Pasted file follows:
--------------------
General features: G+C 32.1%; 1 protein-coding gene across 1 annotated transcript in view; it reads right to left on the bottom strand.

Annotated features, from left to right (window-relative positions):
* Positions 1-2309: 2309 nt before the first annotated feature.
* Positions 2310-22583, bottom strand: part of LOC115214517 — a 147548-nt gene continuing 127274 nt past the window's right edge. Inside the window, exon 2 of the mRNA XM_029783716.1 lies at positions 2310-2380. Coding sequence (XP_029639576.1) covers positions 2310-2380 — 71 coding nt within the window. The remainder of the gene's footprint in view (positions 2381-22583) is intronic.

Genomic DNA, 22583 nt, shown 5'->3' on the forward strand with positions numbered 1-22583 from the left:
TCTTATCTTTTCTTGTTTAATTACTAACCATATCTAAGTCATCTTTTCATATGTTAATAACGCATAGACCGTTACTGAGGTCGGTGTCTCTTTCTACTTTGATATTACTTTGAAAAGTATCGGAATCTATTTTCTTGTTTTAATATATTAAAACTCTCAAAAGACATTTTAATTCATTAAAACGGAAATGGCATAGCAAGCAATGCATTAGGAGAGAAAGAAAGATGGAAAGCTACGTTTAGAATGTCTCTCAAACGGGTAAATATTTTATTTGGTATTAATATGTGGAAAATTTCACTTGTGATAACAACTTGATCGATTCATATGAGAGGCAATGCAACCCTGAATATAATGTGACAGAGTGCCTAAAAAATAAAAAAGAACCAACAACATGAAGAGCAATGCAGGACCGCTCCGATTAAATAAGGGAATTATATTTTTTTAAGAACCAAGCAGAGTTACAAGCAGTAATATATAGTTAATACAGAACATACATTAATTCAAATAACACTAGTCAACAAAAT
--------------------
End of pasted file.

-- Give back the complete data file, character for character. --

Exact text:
General features: G+C 32.1%; 1 protein-coding gene across 1 annotated transcript in view; it reads right to left on the bottom strand.

Annotated features, from left to right (window-relative positions):
* Positions 1-2309: 2309 nt before the first annotated feature.
* Positions 2310-22583, bottom strand: part of LOC115214517 — a 147548-nt gene continuing 127274 nt past the window's right edge. Inside the window, exon 2 of the mRNA XM_029783716.1 lies at positions 2310-2380. Coding sequence (XP_029639576.1) covers positions 2310-2380 — 71 coding nt within the window. The remainder of the gene's footprint in view (positions 2381-22583) is intronic.

Genomic DNA, 22583 nt, shown 5'->3' on the forward strand with positions numbered 1-22583 from the left:
TCTTATCTTTTCTTGTTTAATTACTAACCATATCTAAGTCATCTTTTCATATGTTAATAACGCATAGACCGTTACTGAGGTCGGTGTCTCTTTCTACTTTGATATTACTTTGAAAAGTATCGGAATCTATTTTCTTGTTTTAATATATTAAAACTCTCAAAAGACATTTTAATTCATTAAAACGGAAATGGCATAGCAAGCAATGCATTAGGAGAGAAAGAAAGATGGAAAGCTACGTTTAGAATGTCTCTCAAACGGGTAAATATTTTATTTGGTATTAATATGTGGAAAATTTCACTTGTGATAACAACTTGATCGATTCATATGAGAGGCAATGCAACCCTGAATATAATGTGACAGAGTGCCTAAAAAATAAAAAAGAACCAACAACATGAAGAGCAATGCAGGACCGCTCCGATTAAATAAGGGAATTATATTTTTTTAAGAACCAAGCAGAGTTACAAGCAGTAATATATAGTTAATACAGAACATACATTAATTCAAATAACACTAGTCAACAAAAT